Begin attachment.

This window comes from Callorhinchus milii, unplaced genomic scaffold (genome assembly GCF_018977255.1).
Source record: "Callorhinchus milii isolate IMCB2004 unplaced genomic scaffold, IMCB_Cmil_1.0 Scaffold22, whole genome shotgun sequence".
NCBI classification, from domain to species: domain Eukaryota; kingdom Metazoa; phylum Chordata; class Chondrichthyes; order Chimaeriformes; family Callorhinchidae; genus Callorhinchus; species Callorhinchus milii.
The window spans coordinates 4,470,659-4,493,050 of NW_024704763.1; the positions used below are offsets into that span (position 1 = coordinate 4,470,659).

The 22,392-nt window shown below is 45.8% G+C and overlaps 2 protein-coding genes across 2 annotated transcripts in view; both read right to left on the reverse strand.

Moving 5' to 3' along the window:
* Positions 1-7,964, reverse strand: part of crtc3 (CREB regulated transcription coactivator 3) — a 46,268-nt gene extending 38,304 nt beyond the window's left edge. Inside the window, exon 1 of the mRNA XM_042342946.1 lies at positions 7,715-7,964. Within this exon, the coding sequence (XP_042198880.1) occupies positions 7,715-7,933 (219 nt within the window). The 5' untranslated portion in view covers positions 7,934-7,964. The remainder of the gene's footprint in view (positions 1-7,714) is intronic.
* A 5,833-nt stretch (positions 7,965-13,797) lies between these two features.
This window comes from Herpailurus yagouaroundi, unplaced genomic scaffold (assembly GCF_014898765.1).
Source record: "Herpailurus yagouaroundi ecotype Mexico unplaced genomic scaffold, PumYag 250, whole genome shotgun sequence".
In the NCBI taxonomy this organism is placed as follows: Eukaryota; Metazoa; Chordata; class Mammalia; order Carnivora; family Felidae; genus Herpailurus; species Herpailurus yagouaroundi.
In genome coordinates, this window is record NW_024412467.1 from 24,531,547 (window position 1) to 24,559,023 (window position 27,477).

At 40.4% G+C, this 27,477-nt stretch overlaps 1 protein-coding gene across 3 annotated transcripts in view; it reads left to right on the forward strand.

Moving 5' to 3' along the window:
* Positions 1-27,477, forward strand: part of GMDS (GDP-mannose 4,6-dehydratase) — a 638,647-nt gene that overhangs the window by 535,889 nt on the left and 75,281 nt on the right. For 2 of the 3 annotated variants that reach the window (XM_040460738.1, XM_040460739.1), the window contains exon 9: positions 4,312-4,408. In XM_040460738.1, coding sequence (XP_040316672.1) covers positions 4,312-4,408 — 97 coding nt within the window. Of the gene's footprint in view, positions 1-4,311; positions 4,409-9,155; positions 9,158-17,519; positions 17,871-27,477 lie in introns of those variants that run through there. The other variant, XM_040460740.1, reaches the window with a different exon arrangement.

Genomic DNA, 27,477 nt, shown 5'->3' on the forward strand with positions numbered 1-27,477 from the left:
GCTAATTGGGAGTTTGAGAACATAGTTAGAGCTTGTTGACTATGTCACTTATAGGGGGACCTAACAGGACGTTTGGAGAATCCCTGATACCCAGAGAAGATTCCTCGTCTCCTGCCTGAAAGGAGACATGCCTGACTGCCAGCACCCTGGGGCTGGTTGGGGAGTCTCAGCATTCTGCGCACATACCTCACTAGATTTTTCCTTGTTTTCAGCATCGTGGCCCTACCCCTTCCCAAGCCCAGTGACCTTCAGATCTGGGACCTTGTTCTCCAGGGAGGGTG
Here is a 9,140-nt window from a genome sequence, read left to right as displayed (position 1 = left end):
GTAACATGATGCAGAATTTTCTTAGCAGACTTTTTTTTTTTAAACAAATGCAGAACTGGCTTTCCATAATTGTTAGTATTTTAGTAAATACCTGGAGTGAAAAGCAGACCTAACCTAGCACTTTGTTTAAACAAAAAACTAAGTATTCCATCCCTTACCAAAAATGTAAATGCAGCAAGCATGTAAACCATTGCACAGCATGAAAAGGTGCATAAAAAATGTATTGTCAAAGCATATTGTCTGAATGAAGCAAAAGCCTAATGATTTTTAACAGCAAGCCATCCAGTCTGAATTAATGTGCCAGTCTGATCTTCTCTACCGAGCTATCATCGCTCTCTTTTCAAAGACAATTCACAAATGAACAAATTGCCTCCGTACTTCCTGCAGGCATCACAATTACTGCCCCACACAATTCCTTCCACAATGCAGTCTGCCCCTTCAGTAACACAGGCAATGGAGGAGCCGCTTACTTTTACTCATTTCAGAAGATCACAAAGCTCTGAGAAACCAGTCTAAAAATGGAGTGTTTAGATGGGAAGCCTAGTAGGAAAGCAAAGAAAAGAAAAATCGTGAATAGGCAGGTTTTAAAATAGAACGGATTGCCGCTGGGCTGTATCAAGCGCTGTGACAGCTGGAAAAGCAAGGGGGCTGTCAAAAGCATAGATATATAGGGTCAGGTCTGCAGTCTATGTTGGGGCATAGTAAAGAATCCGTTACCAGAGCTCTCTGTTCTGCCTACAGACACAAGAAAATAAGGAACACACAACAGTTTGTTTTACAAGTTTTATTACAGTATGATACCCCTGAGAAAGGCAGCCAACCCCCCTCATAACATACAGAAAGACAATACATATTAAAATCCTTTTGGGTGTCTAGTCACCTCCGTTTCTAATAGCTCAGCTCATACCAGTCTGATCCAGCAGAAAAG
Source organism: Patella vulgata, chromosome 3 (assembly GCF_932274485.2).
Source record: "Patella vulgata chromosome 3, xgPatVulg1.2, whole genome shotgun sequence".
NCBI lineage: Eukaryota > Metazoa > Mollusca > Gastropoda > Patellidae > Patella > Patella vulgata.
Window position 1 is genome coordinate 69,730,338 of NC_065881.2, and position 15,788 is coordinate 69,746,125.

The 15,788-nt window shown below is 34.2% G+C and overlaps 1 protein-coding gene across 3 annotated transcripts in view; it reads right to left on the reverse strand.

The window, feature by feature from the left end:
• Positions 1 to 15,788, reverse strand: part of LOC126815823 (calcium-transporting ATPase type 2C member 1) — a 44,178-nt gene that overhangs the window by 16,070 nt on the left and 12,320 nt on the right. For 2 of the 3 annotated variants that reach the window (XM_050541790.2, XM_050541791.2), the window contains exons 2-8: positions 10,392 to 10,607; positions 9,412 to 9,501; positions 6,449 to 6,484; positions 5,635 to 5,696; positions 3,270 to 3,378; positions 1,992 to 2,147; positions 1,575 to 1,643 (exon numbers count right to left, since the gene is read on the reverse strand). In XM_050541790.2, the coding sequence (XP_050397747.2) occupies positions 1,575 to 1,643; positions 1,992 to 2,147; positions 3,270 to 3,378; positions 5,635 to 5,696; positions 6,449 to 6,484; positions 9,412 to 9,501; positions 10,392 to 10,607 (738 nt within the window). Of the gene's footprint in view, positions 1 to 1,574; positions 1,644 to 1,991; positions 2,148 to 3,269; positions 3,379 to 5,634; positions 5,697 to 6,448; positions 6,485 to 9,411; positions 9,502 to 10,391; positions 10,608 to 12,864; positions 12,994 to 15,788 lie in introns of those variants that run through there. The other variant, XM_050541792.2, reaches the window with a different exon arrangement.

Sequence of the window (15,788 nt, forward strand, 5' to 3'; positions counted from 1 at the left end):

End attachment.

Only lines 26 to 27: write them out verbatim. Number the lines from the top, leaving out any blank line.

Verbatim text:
• Positions 1 to 15,788, reverse strand: part of LOC126815823 (calcium-transporting ATPase type 2C member 1) — a 44,178-nt gene that overhangs the window by 16,070 nt on the left and 12,320 nt on the right. For 2 of the 3 annotated variants that reach the window (XM_050541790.2, XM_050541791.2), the window contains exons 2-8: positions 10,392 to 10,607; positions 9,412 to 9,501; positions 6,449 to 6,484; positions 5,635 to 5,696; positions 3,270 to 3,378; positions 1,992 to 2,147; positions 1,575 to 1,643 (exon numbers count right to left, since the gene is read on the reverse strand). In XM_050541790.2, the coding sequence (XP_050397747.2) occupies positions 1,575 to 1,643; positions 1,992 to 2,147; positions 3,270 to 3,378; positions 5,635 to 5,696; positions 6,449 to 6,484; positions 9,412 to 9,501; positions 10,392 to 10,607 (738 nt within the window). Of the gene's footprint in view, positions 1 to 1,574; positions 1,644 to 1,991; positions 2,148 to 3,269; positions 3,379 to 5,634; positions 5,697 to 6,448; positions 6,485 to 9,411; positions 9,502 to 10,391; positions 10,608 to 12,864; positions 12,994 to 15,788 lie in introns of those variants that run through there. The other variant, XM_050541792.2, reaches the window with a different exon arrangement.

Sequence of the window (15,788 nt, forward strand, 5' to 3'; positions counted from 1 at the left end):